I just couldn’t pass up the opportunity to try to grow cucumbers by seed this year during my gardening from seed quest of 2020. So far, I have seed started impatiens & gazania flowers indoors, as well as tomato seeds 3 different ways with varying results. I also planted peas & marigold seeds outside. I saved the best for the last & was able to finally plant cucumber seeds once the weather decided to cooperate. A veggie garden just isn’t complete without cucumbers, in my humble opinion. Cucumbers are one of my favorite veggies to grow & we end up eating about 5-7 cucumbers per week during the growing season. So, of course I had to give growing cucumbers from seed a go.
My first step was creating my raised bed plan for the year & placing my tomato cages. I always plant cucumbers next to my tomato cages in order to allow them to climb up the sides. I find that they sprawl too much to be contained in their own cage, but flourish when I train on them on the sides of multiple cages. This allows me to grow my tomatoes inside the cages & cucumbers on the outside which is a huge space saver for me. I only have one raised bed veggie garden, so the more space I can save the better. The plants have thrived for me this way & neither the tomatoes or cucumbers seem to mind their neighbors.
Next, I followed the directions on my seed packet & dug a trench in my raised bed 1 inch deep behind 2 tomato cages. I find the trench method to be the easiest method when spacing out my seeds & making sure that they are all at the correct depth. I planted 6 seeds about 3 inches apart & then covered them with 1 inch of soil. I made sure to hill the soil over the plants as the seed packet suggested. I repeated the process & made another trench on the opposite end of my raised bed, also near 2 tomato cages. This time I did not hill up the soil on top of the seeds to see how much of a difference that will make because I love a good experiment. I watered in the seeds & the job was done. It only took me about 10 minutes. I heart a quick gardening task.
Once the seedlings come up (fingers crossed) I will thin them out to only 4 seedlings per trench. I decided not to waste my veggie seedlings this year & I will be replanting any thinned out seedlings in my flowerbeds. I have already re-homed 6 snowbird pea seedlings in my Blanche garden (I’m a huge Golden Girls fan, so I have named different sections of my garden after the girls). I also plan on re-homing any extra cucumber & tomato seedlings in my Rose (Nylund) garden. I want to get as much production out of my veggies as I can this year which is why I just can’t part with the seedlings. We’ll see how this goes. I haven’t planted veggies outside of my raised bed yet, so the results should be interesting.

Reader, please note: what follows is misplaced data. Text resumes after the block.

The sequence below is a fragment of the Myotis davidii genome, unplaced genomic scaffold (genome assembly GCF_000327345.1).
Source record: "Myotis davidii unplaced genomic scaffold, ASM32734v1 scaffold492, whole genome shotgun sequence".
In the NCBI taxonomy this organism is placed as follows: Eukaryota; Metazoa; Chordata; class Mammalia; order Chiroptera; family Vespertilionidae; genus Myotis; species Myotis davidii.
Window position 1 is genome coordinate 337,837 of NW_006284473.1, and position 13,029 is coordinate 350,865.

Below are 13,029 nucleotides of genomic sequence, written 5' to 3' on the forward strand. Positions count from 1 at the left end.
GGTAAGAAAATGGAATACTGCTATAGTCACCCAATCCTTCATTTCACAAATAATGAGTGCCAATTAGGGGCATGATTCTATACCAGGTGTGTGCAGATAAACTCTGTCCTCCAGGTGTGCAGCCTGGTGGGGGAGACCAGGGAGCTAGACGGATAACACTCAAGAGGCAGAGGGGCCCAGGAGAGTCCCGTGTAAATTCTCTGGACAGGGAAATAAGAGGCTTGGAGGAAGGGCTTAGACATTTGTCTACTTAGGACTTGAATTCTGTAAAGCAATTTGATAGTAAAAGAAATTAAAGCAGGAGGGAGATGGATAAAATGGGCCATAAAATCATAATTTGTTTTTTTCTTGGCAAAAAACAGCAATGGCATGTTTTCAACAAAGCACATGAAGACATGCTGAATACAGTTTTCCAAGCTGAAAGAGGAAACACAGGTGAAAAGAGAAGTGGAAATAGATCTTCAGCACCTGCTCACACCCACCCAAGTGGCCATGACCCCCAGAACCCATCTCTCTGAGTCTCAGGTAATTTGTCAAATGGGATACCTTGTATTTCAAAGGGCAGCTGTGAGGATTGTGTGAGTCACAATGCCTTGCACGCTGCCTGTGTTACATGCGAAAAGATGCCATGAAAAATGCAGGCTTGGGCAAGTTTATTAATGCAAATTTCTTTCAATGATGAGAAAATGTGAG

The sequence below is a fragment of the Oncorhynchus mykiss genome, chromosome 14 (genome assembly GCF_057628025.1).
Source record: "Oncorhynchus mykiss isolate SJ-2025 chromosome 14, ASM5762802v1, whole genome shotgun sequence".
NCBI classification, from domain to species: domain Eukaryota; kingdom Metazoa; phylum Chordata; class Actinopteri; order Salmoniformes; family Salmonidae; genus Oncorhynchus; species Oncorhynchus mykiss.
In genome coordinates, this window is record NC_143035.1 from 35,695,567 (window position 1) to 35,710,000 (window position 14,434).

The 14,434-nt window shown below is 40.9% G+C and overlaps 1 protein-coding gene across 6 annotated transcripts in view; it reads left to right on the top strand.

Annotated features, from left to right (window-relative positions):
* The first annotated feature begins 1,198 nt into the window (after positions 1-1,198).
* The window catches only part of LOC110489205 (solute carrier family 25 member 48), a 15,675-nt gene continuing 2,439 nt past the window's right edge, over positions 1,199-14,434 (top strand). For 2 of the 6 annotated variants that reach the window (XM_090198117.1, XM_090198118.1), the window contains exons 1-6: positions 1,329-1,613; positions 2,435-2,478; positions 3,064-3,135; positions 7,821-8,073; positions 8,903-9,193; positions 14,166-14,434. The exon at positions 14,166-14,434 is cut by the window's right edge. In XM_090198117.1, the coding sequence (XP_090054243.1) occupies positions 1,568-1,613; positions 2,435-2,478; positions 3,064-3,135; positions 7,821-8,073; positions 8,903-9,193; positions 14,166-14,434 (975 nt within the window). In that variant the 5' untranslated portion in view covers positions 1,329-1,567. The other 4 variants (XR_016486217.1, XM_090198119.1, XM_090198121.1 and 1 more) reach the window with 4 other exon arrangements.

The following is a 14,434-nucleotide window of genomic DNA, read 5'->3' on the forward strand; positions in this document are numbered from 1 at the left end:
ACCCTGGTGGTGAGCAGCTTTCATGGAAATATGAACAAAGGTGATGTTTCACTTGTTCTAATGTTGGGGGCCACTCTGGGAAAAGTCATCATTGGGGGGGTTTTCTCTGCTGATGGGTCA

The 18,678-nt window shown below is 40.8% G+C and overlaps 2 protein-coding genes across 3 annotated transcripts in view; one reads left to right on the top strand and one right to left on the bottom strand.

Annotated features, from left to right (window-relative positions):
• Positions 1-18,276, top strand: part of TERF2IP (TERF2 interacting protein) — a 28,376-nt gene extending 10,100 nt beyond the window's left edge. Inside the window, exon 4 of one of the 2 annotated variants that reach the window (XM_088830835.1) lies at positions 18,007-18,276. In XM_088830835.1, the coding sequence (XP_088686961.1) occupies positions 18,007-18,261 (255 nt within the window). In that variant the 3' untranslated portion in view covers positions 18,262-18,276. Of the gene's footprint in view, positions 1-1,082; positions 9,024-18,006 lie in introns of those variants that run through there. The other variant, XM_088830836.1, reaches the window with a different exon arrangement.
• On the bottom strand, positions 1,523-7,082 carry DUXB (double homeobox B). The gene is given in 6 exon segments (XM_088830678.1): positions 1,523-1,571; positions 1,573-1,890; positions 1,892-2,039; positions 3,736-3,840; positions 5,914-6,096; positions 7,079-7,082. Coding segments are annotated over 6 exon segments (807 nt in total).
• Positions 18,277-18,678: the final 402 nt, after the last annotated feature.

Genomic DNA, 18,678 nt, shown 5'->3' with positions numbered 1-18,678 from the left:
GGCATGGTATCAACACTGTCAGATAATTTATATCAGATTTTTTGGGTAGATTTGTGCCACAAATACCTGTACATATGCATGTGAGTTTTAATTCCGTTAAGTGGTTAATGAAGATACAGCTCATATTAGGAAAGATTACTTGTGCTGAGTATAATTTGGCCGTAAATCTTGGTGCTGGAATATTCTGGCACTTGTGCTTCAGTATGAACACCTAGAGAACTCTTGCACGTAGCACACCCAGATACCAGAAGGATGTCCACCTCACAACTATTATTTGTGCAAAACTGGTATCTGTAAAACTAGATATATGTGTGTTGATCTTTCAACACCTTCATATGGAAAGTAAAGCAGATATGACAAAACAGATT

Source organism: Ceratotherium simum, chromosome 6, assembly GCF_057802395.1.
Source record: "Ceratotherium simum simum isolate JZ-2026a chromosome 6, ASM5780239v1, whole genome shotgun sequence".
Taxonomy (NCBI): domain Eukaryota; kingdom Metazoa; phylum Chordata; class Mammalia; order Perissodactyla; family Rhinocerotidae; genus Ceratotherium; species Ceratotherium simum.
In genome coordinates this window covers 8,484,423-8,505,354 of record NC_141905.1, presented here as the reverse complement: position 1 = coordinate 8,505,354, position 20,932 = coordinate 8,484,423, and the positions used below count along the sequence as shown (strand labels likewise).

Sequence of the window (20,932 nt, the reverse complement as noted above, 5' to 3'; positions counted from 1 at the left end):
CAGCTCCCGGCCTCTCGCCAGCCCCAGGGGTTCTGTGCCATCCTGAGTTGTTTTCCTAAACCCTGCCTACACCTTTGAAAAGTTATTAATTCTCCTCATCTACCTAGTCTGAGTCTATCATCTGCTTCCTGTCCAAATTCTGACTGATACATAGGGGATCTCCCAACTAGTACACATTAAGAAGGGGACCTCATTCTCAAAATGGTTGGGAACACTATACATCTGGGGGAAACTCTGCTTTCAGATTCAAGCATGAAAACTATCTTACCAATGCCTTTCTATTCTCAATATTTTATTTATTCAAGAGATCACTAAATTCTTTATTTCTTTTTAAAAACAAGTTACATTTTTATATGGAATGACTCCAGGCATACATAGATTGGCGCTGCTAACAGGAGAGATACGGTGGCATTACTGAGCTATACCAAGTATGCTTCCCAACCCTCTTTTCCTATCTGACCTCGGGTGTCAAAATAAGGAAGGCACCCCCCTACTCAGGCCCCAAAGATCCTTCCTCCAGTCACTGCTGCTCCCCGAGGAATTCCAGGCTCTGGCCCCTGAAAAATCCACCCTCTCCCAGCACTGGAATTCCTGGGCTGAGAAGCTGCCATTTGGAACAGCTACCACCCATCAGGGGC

The funny thing about seed starting is how you try to make everything perfect the first few times that you give it a go, but like with most things, once you have a little experience under your belt you just end up diving right on in. Seed starting is really rather easy, although as I have learned, you just shouldn’t count your eggs before they hatch or more like you shouldn’t count your plants before they germinate. I’ll be thrilled if I end up with just 4 cucumber plants, considering I have only grown 1-2 per year prior. But if I only end up with 1 thriving cucumber plant then I’ll be happy with that too. Beggars can’t be choosers.
Like always, I’ll make sure to keep you updated on their progress. I’m hoping it goes well. If it does, then I plan on collecting their seeds & regrowing them next year. I follow a few people on Twitter & Instagram that grow their own veggies from their own seeds exclusively. How awesome would that be? & think of all the money you could save! I aspire to be them one day. Happy planting, everyone!
Like this article? Check out how I planted peas for fall harvests.